QUETTA - A 13-year boy was killed and five others were wounded Thursday when a mob attacked a police station in an attempt to lynch a Hindu man charged with blasphemy in Balochistan’s city of Hub, officials said.

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It was the third major vigilante attack linked to accusations of blasphemy in less than a month, as law enforcement agencies struggle to deal with a surge in violence.

The latest incident occurred in the town of Hub following the arrest of 34-year-old Prakash Kumar, a crockery shop owner who was detained on Tuesday for allegedly sharing a picture containing blasphemous content on WhatsApp.

“When news of his arrest was published in local newspapers on Thursday, a crowd of some 500 people including traders, clerics and politicians surrounded the town’s police station to demand he be handed over,” police official Abdul Sattar told AFP.

When police refused, the mob turned on them, beating up officers and local government officials before opening fire with guns. A 10-year-old boy was killed and five others were wounded in the melee, he added.

District Police Officer Zia Mandokhail told The Nation that DSP Hub Jan Muhammad Khosa, Assistant Deputy Commissioner Tariq Javed and a constable Mukhtiar were seriously injured and shifted to Karachi for treatment.

A rescue official was also wounded, besides an unidentified boy who later succumbed to his injuries, as he had received bullet wounds which turned fatal.

Jam Mohammad, another police official, confirmed the account, adding: “The siege went on for about three hours and the mob went on a rampage demanding Kumar be handed over.”

But Mujeeb Qambrani, a senior local administration official said the authorities had not succumbed to the mob because “we are legally bound to protect the accused”.

Hub Police Station House Officer Attaullah Naumani told the media that a First Information Report (FIR) was registered against the accused on the complaint of various community members under Sections 295-A and 295-C of the blasphemy law.

Lasbela SSP Zia Mandokhel said the police had also seized the cellphone through which the suspect allegedly shared blasphemous content. A local court has sent the suspect to the Gaddani Central Jail for further interrogation in the case.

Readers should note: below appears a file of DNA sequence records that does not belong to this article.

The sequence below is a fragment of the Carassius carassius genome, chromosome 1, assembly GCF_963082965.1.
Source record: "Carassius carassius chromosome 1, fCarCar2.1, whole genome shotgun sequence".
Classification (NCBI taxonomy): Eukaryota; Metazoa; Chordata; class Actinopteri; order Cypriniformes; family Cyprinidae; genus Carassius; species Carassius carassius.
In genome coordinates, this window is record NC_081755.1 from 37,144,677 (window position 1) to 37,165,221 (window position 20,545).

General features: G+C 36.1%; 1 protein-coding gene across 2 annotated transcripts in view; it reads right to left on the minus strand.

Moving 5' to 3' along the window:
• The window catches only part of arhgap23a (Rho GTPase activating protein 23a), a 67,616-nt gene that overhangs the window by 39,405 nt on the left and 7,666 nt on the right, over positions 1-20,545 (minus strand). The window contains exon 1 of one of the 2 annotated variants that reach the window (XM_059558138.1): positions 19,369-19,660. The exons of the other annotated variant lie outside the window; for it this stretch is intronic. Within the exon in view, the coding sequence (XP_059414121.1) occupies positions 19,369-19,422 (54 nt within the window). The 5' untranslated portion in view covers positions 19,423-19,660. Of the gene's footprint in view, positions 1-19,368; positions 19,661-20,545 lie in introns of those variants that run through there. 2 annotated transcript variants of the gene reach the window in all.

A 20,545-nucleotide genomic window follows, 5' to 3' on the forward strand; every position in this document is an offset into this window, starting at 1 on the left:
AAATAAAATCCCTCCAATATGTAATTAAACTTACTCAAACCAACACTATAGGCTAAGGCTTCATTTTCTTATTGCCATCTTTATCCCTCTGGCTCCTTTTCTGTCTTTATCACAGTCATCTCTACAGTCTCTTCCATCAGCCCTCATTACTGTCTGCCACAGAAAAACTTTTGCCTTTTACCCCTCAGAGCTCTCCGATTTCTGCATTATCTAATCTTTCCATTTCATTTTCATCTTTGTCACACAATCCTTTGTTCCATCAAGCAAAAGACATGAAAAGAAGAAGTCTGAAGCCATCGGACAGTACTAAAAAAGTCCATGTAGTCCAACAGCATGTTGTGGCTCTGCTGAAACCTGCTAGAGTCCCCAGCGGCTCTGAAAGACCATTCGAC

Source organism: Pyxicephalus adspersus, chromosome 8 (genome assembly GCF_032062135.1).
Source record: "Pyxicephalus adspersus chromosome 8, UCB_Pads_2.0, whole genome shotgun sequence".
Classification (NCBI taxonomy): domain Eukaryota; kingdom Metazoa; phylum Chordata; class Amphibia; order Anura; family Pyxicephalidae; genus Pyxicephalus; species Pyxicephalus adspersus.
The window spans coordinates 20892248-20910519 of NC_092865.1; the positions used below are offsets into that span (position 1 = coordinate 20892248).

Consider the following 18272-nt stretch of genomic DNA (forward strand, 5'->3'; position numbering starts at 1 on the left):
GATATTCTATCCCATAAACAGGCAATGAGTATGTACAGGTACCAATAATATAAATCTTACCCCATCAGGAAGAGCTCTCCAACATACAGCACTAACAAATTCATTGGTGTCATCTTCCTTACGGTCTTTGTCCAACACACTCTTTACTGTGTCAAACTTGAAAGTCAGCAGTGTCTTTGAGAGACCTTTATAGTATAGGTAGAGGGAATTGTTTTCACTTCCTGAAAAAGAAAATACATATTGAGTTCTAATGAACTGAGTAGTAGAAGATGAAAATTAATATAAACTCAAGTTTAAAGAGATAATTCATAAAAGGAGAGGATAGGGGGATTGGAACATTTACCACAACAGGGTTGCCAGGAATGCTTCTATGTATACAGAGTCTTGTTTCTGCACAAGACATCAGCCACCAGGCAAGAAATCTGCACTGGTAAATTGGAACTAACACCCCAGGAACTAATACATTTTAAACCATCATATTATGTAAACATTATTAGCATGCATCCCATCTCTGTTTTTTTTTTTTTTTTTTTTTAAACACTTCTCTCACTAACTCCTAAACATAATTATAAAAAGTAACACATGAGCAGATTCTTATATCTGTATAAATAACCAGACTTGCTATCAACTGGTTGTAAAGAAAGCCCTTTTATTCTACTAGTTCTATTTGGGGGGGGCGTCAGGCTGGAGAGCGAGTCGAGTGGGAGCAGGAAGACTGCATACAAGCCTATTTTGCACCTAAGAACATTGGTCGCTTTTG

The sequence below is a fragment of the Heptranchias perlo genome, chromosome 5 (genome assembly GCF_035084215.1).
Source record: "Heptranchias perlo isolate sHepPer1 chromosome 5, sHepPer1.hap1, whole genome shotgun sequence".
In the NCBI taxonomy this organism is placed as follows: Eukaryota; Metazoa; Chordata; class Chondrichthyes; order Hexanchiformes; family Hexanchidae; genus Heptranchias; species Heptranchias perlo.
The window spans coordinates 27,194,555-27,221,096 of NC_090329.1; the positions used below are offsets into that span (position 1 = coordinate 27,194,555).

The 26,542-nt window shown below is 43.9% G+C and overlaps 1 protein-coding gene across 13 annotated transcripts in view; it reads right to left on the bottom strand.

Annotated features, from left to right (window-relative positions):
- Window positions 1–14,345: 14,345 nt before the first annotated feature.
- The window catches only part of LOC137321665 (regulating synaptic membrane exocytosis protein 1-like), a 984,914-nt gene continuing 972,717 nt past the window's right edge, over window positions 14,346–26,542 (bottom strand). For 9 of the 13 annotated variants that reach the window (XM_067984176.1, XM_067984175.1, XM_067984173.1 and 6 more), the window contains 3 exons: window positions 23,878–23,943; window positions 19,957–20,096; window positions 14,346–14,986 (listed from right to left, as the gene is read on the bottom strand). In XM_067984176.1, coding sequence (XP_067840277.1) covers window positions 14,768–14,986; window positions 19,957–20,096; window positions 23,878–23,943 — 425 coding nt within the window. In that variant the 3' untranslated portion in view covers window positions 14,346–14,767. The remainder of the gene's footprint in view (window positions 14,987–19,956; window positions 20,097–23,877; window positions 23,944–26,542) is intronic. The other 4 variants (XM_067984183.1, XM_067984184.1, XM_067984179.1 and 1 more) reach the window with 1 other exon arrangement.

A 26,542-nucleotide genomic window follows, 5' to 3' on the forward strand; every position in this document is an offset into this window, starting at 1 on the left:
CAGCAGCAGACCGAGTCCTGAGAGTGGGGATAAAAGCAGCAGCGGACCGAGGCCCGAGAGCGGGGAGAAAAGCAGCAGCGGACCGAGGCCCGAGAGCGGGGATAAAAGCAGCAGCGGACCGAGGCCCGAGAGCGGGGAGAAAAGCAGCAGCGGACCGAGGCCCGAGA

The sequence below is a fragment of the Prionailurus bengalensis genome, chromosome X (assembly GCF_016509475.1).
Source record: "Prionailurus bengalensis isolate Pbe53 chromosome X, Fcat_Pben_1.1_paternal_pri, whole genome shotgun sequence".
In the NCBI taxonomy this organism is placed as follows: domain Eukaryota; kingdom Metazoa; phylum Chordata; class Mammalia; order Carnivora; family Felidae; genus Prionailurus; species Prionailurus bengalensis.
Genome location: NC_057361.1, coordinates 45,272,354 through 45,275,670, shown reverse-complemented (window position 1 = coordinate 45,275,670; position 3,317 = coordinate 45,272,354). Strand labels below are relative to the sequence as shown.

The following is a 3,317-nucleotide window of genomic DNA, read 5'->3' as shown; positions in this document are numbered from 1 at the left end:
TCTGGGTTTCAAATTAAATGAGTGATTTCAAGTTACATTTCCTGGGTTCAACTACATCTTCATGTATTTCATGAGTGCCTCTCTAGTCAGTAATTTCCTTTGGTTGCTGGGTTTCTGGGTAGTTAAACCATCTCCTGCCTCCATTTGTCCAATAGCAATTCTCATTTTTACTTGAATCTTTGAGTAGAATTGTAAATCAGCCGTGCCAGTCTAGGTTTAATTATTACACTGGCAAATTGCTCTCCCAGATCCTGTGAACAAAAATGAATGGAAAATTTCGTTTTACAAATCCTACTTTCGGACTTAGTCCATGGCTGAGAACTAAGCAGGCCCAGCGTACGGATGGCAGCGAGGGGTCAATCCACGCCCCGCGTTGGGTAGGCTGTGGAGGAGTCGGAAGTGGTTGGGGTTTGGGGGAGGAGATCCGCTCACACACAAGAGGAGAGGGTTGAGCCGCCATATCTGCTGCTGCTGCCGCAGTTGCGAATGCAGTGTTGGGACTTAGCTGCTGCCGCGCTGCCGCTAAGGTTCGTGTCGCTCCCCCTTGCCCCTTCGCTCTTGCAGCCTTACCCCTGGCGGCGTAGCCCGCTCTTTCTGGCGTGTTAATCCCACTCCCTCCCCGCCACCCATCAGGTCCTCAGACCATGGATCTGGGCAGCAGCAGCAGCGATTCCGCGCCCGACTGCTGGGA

Order was restored once the government sent in paramilitary troops to disperse the mob. The police dispersed the crowd through tear gas shelling and aerial firing, and took 20 protesters into custody.

Search operations were underway to arrest those suspected of inciting the mob to the violence, the police confirmed. Some police sources said the mob was led by an influential cleric as well as Zia Shehzad, a politician from the ruling PML-N political party.

The violent speared fear and panic among the Hindu community members living in large numbers in Bela, Lakra and Lyari. Shops owned by Hindus were shut down and roads connecting Sindh to Balochistan via Hub were closed for security operations until further notice. Police, FC and other law enforcement agencies have boosted up patrolling in Hub city.

On April 13, hundreds of men attacked and killed a 23-year-old journalism student in Mardan in an incident that sparked a national backlash after a video of it went viral online.

Just over a week later a mob attacked a mentally-ill man claiming to be prophet at his local mosque in Chitral. He was later saved by police.

A few months ago, a number of bloggers were also accused of blasphemy, and some of them were kidnapped and later released. The Islamabad High Court later ordered authorities to purge social media and internet of blasphemous content.

Blasphemy is a hugely sensitive topic in the conservative country. Unproven allegations of blasphemy have led to dozens of mob attacks or murders since 1990.

After the spate of these incidents, especially after the Mashal Khan’s murder, social and political leaders of the country have repeatedly stressed that people cannot be allowed to take the law into their own hand. They also asserted that even if someone has committed blasphemy, one can only be punished by the courts.

 

 

Sharif Khan/Agencies